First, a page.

Pregnant mums who drink alcohol risk their baby's health, says Bradford research (From Bradford Telegraph and Argus)
Get involved: send your pictures, video, news and views by texting TANEWS to 80360, or email
Pregnant mums who drink alcohol risk their baby's health, says Bradford research
6:00am Friday 13th September 2013 in News
Mums-to-be who drink the equivalent of only two large glasses of wine once or more a month are putting their unborn baby’s health at risk, Bradford researchers revealed today.
It is the first time in the UK that doctors have been able to prove a clear link between women who consume excess alcohol during pregnancy and low-weight births.
Researchers at the Born In Bradford (BiB) project, who studied the drinking habits of 11,000 mums across the city, say “binge drinking” women who are between three-to-six months pregnant are increasing their risk of having a small baby by almost 70 per cent.
Professor John Wright, who is in charge of the research project, said binge-drinking for a pregnant woman is classed as drinking two large glasses of wine on one occasion one or more times a month and that will come as a big shock to many, sending out “a crisp message” to expectant women who want to give their babies the best start in life.
The project found that as many as one in ten babies are born in the city with a lower than expected birth-weight which can be linked to their mothers continually drinking more than the recommended daily alcohol allowance of one to two units once or twice a week.
Forty per cent of white British women taking part in the project admitted drinking alcohol while pregnant with 3.1 per cent of them confessing to binge drinking during their second trimester.
Prof Wright said: “Our message is very practical. Be cautious – don’t drink if you’re pregnant. You can only lecture people so much but we have got good evidence about drinking and harm to babies.”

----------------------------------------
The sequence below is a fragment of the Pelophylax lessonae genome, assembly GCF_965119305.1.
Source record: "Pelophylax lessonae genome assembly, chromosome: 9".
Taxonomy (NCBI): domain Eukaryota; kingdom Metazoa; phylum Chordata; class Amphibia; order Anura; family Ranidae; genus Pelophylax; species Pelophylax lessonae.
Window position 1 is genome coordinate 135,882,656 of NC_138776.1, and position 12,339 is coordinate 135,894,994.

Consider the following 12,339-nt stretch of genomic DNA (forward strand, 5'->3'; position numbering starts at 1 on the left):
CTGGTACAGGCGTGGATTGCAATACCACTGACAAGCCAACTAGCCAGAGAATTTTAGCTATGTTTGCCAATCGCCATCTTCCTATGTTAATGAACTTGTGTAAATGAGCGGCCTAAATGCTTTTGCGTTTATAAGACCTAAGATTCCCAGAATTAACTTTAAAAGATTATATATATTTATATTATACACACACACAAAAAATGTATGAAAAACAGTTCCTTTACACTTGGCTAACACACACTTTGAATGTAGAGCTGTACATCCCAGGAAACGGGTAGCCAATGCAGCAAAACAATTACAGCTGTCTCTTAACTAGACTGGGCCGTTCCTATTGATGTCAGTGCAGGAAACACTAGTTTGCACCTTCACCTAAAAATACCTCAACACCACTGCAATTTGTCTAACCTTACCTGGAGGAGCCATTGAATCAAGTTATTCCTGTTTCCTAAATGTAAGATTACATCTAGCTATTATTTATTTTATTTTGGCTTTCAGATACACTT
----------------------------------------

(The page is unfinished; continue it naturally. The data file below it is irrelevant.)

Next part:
However, researchers found no relationship between binge drinking and premature birth and no increase risk of low weight babies for women who drank low or moderate levels of alcohol during pregnancy.
Dr Duncan Cooper, who was the lead author of BiB’s new report, said: “This Born in Bradford research looks at the risk of binge drinking during the different periods of pregnancy.
“It demonstrates a 68 per cent increase in the risk of a small baby for women who binge drink during the second trimester and supports evidence of a dose-response relationship between alcohol consumption and the risk of foetal growth restriction.
“Growth-restricted babies have a greater risk of various neonatal complications including breathing problems, respiratory infections and hypothermia and impaired neurodevelopment.
“Our findings support Government policy that while there is no risk from drinking small amounts of alcohol during pregnancy, women should not binge drink as there are significant risks and consequences for their unborn child.”
The results from the research will now be used to put out public health messages and help women make informed decisions during pregnancy.
The BiB authors found that while a quarter of the mums binge drank before pregnancy, this fell to nine per cent during the first trimester and three per cent during the second.
Recent European studies estimate that between 30 to 70 per cent of women consume alcohol during pregnancy, while the numbers binge drinking can vary from three per cent to 26 per cent.
Prof Wright added: “There are various services locally in Bradford and across the country to help women cut down or stop drinking, or deal with alcohol dependency, but the best place for women to start discussing these issues is with their GP or midwife.”
Dr Shirley Brierley, consultant in public health for Bradford Council, welcomed the research findings and said: “Our advice for women across the Bradford district is to try to avoid drinking alcohol while pregnant or trying to conceive.
“If you drink a high volume during pregnancy, your baby is at risk of developing brain abnormalities and other health problems. You can drastically reduce these risks by avoiding alcohol during pregnancy or only drinking very small amounts.”